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The national system of secondary school education is to undergo examination by a recently appointed committee composed of professors, state school commissioners and teachers gathered from all parts of the country.

If these men expect to accomplish anything, they have before them a difficult task. Free education to all is admittedly a commendable idea, but the present method of carrying it out is of dubious merit. Formulated by men of democratic principles, the present system is an example of democracy carried too far. Proceeding on the assumption that all men are created equal, and should therefore receive equal doses of education, the founders of American public schools are necessarily constrained to keep scholastic standards down to the level of the lowly, but unfortunately ample, ranks of the barren-witted. And as a result, those students whose mental capacity is greater are virtually invited to coast through their school years on their inherent superiority.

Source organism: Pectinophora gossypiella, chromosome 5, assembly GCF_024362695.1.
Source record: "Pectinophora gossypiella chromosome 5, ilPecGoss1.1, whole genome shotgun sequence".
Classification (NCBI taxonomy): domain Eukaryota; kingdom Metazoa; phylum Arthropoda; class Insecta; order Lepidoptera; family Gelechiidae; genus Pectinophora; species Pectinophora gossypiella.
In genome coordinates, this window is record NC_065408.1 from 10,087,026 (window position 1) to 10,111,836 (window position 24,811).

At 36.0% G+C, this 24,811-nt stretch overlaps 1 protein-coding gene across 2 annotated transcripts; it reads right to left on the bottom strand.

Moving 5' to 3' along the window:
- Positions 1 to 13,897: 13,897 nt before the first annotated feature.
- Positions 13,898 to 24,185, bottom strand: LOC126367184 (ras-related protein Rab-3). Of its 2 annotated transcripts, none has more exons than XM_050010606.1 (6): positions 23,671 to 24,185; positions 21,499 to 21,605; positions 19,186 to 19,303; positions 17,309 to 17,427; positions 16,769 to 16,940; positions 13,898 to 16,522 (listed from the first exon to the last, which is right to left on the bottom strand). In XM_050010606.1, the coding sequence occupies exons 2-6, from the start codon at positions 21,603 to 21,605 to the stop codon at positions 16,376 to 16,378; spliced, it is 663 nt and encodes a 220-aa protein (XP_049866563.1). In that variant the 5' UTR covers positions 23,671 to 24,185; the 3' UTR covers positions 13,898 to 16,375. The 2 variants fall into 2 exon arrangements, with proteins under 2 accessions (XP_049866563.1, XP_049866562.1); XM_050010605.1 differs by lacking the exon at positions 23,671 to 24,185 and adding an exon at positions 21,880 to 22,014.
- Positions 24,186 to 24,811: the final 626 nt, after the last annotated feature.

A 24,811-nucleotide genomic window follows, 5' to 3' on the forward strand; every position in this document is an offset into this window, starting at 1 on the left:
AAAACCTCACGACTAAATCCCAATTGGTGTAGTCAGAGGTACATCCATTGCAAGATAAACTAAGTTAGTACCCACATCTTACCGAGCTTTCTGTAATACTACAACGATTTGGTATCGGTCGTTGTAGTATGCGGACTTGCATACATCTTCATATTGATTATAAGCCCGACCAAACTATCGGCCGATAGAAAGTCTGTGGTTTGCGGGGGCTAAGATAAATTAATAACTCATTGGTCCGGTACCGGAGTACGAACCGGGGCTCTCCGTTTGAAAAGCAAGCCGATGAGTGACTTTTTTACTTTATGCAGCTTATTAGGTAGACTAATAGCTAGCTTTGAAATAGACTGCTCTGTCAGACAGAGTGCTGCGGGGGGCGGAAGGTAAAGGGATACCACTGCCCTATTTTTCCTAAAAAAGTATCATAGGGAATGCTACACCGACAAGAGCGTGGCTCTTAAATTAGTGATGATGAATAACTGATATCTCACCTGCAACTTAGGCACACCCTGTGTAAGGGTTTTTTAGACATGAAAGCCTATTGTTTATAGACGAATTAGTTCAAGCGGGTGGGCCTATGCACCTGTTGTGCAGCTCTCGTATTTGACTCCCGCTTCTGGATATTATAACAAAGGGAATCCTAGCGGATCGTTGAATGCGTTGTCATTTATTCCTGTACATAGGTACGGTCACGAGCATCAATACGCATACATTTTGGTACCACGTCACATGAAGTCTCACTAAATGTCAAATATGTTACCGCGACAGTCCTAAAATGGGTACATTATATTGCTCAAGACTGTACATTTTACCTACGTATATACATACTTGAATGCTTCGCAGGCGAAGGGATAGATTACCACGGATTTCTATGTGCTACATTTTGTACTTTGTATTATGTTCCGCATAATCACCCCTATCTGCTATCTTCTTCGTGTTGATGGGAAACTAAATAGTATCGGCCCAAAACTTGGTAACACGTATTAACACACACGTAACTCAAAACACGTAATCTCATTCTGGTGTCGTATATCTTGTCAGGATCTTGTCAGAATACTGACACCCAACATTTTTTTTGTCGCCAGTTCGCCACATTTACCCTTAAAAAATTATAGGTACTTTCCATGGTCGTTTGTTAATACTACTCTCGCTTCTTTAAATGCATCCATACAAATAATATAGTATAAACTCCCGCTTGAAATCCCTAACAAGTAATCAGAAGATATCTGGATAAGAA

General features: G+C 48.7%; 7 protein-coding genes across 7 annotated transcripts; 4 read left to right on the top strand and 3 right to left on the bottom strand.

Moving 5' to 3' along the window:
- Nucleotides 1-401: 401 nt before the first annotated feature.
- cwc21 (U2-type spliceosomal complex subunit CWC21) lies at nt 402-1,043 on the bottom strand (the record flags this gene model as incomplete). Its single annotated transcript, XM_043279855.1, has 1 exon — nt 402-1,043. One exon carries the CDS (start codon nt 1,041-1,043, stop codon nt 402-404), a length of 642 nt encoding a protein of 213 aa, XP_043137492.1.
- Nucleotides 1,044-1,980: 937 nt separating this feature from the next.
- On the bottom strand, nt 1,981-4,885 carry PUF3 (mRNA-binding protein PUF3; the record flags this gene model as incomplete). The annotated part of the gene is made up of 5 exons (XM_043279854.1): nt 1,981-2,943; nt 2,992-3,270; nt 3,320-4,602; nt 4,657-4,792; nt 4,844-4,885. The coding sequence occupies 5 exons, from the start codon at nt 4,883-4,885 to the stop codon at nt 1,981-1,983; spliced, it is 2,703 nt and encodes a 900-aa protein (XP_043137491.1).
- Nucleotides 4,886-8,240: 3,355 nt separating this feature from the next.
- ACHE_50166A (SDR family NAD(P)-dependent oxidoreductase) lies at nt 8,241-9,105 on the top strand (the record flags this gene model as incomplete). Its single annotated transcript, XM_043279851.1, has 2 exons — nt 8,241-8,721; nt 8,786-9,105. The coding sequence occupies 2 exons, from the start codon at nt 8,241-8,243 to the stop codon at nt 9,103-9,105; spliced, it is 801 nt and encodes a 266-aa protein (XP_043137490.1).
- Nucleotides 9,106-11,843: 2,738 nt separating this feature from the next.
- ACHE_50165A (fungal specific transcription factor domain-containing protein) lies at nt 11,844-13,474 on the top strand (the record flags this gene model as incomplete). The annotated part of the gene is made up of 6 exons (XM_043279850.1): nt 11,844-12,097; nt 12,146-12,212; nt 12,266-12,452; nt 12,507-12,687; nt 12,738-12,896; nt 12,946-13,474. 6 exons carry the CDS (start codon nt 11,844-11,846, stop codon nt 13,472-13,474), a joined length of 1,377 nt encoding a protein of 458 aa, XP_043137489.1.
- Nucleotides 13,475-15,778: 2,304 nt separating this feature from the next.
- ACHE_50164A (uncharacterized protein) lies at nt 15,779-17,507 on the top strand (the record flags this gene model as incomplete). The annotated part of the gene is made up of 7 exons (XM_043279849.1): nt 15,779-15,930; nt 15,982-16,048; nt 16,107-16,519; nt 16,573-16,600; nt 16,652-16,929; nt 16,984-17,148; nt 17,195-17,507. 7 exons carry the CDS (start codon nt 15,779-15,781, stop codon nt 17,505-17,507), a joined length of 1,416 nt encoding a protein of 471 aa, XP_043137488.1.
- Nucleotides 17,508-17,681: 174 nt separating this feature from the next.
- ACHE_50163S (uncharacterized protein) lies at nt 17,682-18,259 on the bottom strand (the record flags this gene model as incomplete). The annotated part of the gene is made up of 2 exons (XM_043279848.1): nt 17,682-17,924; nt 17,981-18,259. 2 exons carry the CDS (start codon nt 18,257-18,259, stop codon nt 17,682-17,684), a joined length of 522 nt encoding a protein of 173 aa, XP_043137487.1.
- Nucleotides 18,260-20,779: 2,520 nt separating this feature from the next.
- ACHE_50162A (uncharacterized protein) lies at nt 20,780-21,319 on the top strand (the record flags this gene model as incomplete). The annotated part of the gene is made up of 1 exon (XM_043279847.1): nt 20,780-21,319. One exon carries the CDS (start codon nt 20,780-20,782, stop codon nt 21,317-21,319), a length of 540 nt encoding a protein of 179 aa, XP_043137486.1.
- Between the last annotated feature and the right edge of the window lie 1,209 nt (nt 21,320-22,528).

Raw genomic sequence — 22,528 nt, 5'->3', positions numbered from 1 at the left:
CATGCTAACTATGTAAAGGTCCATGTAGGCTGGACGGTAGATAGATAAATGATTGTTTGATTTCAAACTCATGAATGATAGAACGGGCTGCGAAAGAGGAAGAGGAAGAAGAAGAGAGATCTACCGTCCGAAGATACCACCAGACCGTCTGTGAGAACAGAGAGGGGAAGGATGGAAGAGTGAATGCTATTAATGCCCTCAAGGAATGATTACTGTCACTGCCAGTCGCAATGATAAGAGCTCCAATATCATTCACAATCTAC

Should the newly created committee devise some method to remedy this evil in the system, it would render a great service. This problem however is greater than that of giving a better education to those capable of receiving it: they must show that any reorganization they may suggest is consistent with the usual misintorpretation of the opening lines of the Declaration of Independence.

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